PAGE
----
Businesses can't operate in such an environment.

Ahh, so THAT'S why no major corporations use Flash on their websites or Microsoft Office documents internally.

Re:Steve Jobs wants Control (1)

pauljlucas (529435) | more than 4 years ago | (#31105722)

Apple wants to lock down your software ... every which way.

And Microsoft doesn't?

Re:Steve Jobs wants Control (0)

Anonymous Coward | more than 4 years ago | (#31105762)

Apple wants to lock down your software and hardware every which way.

Businesses can't operate in such an environment.

Hell, the only major software released for OS X has either been (poorly) written by Apple, or has been writen by a company that Apple bought specifically so they wouldn't be able to release a Windows version of the software.

Apple is for people who don't mind having a turtle-neck ghestapo control their computer. Businesses need hardware and software that gets stuff don.

Why do these posts keep get modded up? I have an Apple that allows me to install all sorts of software like Fink packages, vlc, NeoOffice and my own creations. There is no lockdown of software and I've yet to find any software I had access to back when I ran linux that I don't have either the same of for Mac or functionally similar but better.

This isn't insightful, it's just flamebait

Of course not (2, Interesting)

onyxruby (118189) | more than 4 years ago | (#31105060)

Of course not, that would mean they would have to be more active about following industry standards like PXE boot and remote management. The enterprise tools that are available for apple are very limited compared to what they can do with Windows (Altiris etc). If apple wants to get into the enterprise market and out of their present niches they need to start working with enterprise management companies on enterprise management.

Re:Of course not (3, Informative)

Architect_sasyr (938685) | more than 4 years ago | (#31105268)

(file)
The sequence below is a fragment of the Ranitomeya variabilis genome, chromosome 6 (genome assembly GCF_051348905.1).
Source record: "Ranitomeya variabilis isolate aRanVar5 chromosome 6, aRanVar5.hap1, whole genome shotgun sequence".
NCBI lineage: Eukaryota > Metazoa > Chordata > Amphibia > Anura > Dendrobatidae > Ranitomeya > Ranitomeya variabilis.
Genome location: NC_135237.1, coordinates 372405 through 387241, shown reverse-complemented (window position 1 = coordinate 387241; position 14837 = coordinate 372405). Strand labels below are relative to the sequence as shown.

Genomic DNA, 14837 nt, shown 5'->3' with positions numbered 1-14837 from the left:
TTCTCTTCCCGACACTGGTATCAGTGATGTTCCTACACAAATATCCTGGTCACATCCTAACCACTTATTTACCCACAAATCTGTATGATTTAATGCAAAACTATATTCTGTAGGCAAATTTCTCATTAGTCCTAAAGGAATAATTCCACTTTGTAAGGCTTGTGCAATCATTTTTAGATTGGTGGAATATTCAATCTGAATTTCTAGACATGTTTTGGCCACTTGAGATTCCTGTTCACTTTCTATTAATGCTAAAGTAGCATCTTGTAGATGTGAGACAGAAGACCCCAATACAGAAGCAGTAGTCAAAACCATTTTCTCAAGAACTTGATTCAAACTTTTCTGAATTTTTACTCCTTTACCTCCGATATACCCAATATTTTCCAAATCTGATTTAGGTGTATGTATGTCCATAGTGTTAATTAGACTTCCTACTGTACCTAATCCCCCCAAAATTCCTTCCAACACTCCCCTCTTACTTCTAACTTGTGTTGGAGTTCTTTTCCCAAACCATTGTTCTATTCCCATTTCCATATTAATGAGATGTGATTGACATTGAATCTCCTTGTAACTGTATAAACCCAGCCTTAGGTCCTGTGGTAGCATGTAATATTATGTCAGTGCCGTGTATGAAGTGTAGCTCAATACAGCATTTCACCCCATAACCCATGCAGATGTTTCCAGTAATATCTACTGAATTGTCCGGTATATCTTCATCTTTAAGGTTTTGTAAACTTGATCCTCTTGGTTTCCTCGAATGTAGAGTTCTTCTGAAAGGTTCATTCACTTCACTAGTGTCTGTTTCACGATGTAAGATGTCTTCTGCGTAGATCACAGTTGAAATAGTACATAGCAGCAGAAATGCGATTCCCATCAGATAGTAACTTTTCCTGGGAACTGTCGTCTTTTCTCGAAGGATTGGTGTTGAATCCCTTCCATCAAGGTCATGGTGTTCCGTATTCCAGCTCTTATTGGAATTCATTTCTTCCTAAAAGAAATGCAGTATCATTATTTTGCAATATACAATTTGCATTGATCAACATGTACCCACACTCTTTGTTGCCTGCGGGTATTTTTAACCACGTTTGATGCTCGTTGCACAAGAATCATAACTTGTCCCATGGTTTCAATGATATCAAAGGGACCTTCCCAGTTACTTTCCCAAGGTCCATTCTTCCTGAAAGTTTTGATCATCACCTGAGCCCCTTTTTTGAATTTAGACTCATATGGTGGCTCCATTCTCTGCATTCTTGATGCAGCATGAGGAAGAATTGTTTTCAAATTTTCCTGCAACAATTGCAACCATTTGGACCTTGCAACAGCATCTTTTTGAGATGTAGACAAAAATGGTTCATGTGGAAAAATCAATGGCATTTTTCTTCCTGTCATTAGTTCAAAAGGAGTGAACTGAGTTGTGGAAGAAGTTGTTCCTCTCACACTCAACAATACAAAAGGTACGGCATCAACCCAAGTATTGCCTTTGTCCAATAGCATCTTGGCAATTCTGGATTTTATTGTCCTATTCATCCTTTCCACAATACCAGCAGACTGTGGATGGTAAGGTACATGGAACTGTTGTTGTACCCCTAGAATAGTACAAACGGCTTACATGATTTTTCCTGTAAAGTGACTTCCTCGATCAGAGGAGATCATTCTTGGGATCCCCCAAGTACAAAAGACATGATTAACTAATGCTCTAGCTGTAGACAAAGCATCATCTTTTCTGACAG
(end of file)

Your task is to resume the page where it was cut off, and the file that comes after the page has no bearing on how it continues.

Actually the only thing I see is people complaining that "They're not in business so why should we have them". I can cite multi-floor buildings stuffed with lawyers that run exclusively on os x systems. The same for 5,000+ strong schools. The remote management tools (ARD, DeployStudio, SSH) are more than powerful enough for what the staff want and need and can be used to lock down a machine if necessary. Policy dictates that the whole "your machine must be locked down tighter than a cows arse at fly time" is no longer necessary, so it isn't put in like that - even in the law firms.

There are some things that are not enterprise ready - I would like to see a more robust printing system and their group policy replacement (Managed Preferences) could be fleshed out a bit more - but the idea that the tools are very limited is indicative of either a lack of training, or the Apple Tech you have needs to be re-trained severely.

Maybe Businesses Don't Want Macs (0, Troll)

TwiztidK (1723954) | more than 4 years ago | (#31105068)

I've never heard of anyone who works at a company that uses Macs. The company I work at uses PCs exclusively, and probably saves quite a bit of money by doing so. My work PC has never crashed, has never had a virus, runs relatively fast, and was probably quite cheap. I do have to have an IT person mess with computer every now and then, and thats usually because a poorly written application fails and needs to be reinstalled. For most businesses switching to Macs would require new IT people, retraining of employees, and finding applications that function in OS X. The computers would also likely cost considerably more than PCs.

Re:Maybe Businesses Don't Want Macs (1)

Knara (9377) | more than 4 years ago | (#31105096)

Advertising/marketing/ frequently used heterogeneous OS X / Windows environments. I've been with a couple of organizations like that, and it works surprisingly well from an admin viewpoint.

Re:Maybe Businesses Don't Want Macs (1)

Knara (9377) | more than 4 years ago | (#31105116)

That didn't work, let me try it again: Advertising/marketing/(insert creative field here) businesses frequently use heterogeneous OSX+Windows environments. I've been with a couple of organizations like that, and it works surprisingly well from an admin viewpoint.